This is a difficult verse to understand, especially the last phrase. The first part’s not too difficult. “From the days of John the Baptist until now the kingdom of heaven has suffered violence.” That makes sense, and we know that it’s true. Even in the 21st century, we know that the kingdom of heaven is suffering violence.
But, it’s that last phrase that’s a bit puzzling – “the violent take it by force.” One of the first things I like to do when I come across a difficult verse is to see how different translators have translated it. So, here’s what I found:
The New Living Translation – “the Kingdom of Heaven has been forcefully advancing, and violent people are attacking it.”
The NET Bible – “the kingdom of heaven has suffered violence, and forceful people lay hold of it.”
God’s Word translation– “the kingdom of heaven has been forcefully advancing, and forceful people have been seizing it.”
The second thing I do whenever I find a difficult verse in one of the gospels is to see if there are any parallel passages in any of the other gospels that may word it a little differently.
I think a parallel passage is found in Luke 16:16, where Jesus said, “The Law and the Prophets were until John; since then the good news of the kingdom of God is preached, and everyone forces his way into it.” The violent take it by force!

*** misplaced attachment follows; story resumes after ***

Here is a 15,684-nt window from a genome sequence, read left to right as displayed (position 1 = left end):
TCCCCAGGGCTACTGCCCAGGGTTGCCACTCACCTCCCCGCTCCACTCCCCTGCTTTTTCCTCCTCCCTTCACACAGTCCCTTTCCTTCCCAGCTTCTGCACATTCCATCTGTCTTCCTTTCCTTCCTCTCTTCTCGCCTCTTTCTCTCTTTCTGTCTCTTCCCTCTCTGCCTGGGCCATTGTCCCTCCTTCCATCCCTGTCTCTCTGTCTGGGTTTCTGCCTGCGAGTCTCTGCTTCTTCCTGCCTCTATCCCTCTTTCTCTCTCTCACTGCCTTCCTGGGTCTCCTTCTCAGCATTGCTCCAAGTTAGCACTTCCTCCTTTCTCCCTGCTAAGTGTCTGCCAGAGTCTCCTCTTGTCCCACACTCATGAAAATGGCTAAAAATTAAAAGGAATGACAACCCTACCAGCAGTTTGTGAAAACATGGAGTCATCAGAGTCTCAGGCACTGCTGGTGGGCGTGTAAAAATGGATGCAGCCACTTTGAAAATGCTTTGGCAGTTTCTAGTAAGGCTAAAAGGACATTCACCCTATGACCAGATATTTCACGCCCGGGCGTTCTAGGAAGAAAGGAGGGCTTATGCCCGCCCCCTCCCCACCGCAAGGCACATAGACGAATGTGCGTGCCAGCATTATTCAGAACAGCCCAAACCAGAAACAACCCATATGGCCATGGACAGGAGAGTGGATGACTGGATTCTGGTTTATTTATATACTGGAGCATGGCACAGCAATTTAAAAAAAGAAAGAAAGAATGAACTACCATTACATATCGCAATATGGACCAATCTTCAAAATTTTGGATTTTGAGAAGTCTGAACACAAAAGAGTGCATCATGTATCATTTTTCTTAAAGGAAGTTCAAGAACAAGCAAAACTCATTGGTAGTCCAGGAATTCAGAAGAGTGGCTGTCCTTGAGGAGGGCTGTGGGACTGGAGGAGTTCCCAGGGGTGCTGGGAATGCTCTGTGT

But what does it mean that we take the kingdom by force, that we force our way into the kingdom?
Penn Clark had this to say about this text: “As we read the Four Gospels, we can see that the people of Jesus’ day did not passively sit back to see if He would heal them. They pressed in for it. They touched the hem of His garments; they cried out with loud voices until He stopped, they even tore the roof off where He was to get healing. Sometimes they didn’t even take His initial “no” for an answer. That’s aggressive! That’s taking it by force. That’s what we need to do.”
I think he’s right. In Matthew 11, there seems to be two different groups of people who are being discussed by Jesus. First of all, there were forceful men who seized hold of the kingdom of God. And secondly, there were others who rejected Jesus even though they had seen plenty of evidence.
And I think that sums up the main two reactions that Jesus received while he was here on this earth. On the one hand, you had men like the Pharisees and their followers. They rejected Jesus because he didn’t fit their mold. He associat¬ed with sinners and didn’t follow their traditions. He was a threat to their positions of power. And so, they wouldn’t draw near to the kingdom of God even though John had been telling them it was near. They rejected the gospel message even though they saw the overwhelming evidence that the kingdom was right there in front of them.